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Before You Read Another Book on Marriage
January 04, 2016
On a near-daily basis I receive emails from people asking me for book recommendations. When I feel equipped to give those recommendations, I am happy to share them (and even have a section of my site dedicated to this).
A little while ago I had a young man write to ask about books on marriage. He told me that he had recently become engaged and that he and his fiancée were eager to prepare themselves. They thought they would do this by reading all of the best books on marriage. He asked specifically for 6-8 books, and said that they intended to read each one of them. It was a noble request made for the best of reasons. But I think it was a mite misguided.
When it comes to books on marriage we are spoiled for choices. I can easily put together a list of 6 or 8 marriage books that are grounded in the Bible and full of godly wisdom. I could probably list another 6 or 8 that may not be quite as strong but still contain plenty of value. And then there are the myriad books that deal with the nuances of marriage—sex, romance, money, conflict, and on and on. Again, we are spoiled for choice and blessed beyond measure.
But it is possible to have too much of a good thing, or at least to partake of too much of a good thing. Reading 6 or 8 books on marriage before exchanging wedding rings may be too much of a good thing.
This is the counsel I gave that young man:
Read one or two books on marriage and maybe even read them out loud together. Consider The Meaning of Marriage and When Sinners Say ‘I Do’, perhaps. It may be wise to read, or at least have ready, a book like Ed Wheat’s Intended for Pleasure which can help with the intricacies and difficulties of the sexual relationship. (Many who don’t have a resource like that in the early days soon wish they did.)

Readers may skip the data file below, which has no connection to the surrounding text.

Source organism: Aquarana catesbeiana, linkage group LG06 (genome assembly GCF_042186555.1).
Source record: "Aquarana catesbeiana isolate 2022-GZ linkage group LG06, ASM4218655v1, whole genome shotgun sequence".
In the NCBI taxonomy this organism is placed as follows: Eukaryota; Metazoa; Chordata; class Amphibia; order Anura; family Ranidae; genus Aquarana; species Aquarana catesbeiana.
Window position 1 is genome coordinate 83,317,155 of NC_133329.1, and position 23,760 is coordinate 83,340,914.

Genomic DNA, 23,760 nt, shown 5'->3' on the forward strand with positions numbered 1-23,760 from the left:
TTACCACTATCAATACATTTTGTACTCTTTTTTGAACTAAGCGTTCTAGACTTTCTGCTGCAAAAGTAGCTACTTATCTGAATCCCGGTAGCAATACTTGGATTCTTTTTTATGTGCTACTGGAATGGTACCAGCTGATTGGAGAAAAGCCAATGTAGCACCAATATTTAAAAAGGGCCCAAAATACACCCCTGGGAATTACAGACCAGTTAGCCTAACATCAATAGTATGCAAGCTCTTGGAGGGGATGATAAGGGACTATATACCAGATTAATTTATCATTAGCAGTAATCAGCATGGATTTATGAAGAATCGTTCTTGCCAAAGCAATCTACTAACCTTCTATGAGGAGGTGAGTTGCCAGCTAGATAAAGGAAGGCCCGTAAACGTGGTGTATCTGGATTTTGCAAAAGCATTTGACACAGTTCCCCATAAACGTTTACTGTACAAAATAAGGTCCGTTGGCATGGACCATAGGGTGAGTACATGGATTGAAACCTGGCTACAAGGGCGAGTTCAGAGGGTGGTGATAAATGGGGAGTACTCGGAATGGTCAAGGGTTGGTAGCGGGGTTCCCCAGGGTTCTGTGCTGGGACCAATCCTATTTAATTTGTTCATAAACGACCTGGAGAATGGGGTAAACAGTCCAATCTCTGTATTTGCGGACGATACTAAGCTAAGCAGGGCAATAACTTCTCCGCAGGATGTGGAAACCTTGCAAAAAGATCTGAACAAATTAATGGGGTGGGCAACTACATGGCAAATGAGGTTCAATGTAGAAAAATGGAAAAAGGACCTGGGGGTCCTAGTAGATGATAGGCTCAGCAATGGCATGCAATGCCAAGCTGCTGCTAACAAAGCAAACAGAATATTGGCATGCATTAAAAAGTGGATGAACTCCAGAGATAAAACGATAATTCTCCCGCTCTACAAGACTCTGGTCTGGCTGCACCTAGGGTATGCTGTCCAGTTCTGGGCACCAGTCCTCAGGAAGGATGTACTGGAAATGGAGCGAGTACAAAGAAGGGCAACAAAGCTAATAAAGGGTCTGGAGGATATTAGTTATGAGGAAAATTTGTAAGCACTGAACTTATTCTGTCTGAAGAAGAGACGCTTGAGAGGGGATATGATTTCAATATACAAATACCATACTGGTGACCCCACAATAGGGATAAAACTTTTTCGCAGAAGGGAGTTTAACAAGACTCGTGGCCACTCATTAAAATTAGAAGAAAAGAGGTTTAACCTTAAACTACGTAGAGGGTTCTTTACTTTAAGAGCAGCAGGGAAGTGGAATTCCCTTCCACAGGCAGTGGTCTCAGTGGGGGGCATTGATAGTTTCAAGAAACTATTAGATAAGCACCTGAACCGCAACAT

After you’ve settled on your marriage books, find a book or two that address a specific sin or weakness in your life. Or, perhaps even better, books that will motivate you to grow in holiness. R.C. Sproul’s The Holiness of God always tops my list, with Jerry Bridges The Pursuit of Holiness right behind it. Read them too, either alone or individually. After all, personal holiness is a much better gift to bring your new spouse than extensive book-knowledge of the ins and outs of marriage.
And then stop reading and start inviting—stop with the marriage books and begin to invite yourself into the lives and homes of people whose marriage you admire. If you have a home of your own, invite couples into it. Otherwise, take the risk of inviting yourself into their home. Talk to these people and ask them about the joys and sorrows of marriage, the ups and downs of their relationship. Ask them how they met and married and what they remember of the early days of their marriage. Ask them how they resolve conflict and why they decided to have children right away or why they decided to wait. Ask them how they maintain their relationship today and what they would do differently if they had to do it all again. Talk about money and in-laws. Even ask them for counsel about a healthy sexual relationship if such questions seem appropriate. Learn from them. Best of all, follow-up with them weeks or months after your wedding—visit again and tell about the joys and difficulties you have experienced. Let them counsel and encourage you again.
Books are wonderful, and I believe strongly in the value of reading. Books on marriage can be wonderful, and I have benefitted from reading many of them. But the best and most helpful books on marriage are the ones being lived out by husbands and wives in your family, in your neighborhood, and especially in your church. Read them longer and more thoroughly than any other.
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